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Poll finds global environmental concern.

Poll finds global environmental concern

Citizens polled in 22 countries indicate they see environmental ills as a serious problem that increasingly threatens human health. The survey of over 22,000 people contradicts the widespread view that only rich nations are concerned about the environment, according to the Gallup International Institute in Princeton, N.J., which organized the poll and released its results this month.

Majorities in 19 of the 22 countries express at least a fair amount of concern about environmental problems, the survey shows. In all countries, majorities believe environmental problems will affect the health of their children and grandchildren. In 16 countries, including several poor nations, most citizens expressed a willingness to pay higher prices for increased environmental protection. That finding "is perhaps the strongest evidence we found of worldwide concern for the environment," says the Gallup Institute.

When asked to judge the seriousness of seven different problems, survey participants were most likely to label water pollution and loss of rain forests as very serious issues. Following these problems were ozone depletion, air pollution, loss of species, global warming and contaminated soils.

Contrary to expectations, persons in developing countries did not generally blame the richest nations for environmental degradation, the poll reveals. Instead, they typically blamed developing and developed countries equally. On the other side of the economic scale, majorities in five of the 11 richest countries said the industrialized nations deserve the blame for environmental problems. "These findings suggest that the polarization between representatives of rich and poor nations in preparations for the [United Nations' Earth Summit in Rio de Janeiro next week] may exaggerate the positions of their constituents," says the Gallup Institute. Among respondents from rich countries, U.S. citizens were least likely to blame the industrialized nations.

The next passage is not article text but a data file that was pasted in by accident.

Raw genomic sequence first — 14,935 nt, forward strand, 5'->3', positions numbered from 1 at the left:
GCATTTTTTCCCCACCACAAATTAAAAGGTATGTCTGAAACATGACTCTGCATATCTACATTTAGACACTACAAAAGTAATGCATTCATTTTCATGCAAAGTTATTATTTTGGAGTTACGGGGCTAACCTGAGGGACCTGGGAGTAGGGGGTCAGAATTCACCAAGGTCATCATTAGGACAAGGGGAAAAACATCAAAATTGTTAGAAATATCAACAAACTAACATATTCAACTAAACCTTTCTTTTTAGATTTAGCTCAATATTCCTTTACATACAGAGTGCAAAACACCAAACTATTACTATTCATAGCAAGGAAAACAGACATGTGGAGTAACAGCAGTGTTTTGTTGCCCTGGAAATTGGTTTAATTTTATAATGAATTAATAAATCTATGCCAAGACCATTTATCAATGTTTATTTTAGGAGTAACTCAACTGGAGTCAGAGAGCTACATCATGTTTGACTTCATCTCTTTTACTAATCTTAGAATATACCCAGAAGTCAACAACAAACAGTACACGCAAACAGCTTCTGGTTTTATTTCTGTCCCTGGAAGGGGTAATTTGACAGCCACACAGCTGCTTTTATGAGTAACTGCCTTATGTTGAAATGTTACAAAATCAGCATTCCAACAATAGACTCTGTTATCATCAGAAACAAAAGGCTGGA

Gallup affiliates conducted the poll through face-to-face interviews in Brazil, Canada, Chile, Denmark, Finland, Germany, Great Britain, Hungary, India, Ireland, Japan, Mexico, Netherlands, Norway, Philippines, Poland, Russia, South Korea, Switzerland, Turkey, United States and Uruguay.
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Publication:Science News
Article Type:Brief Article
Date:May 30, 1992
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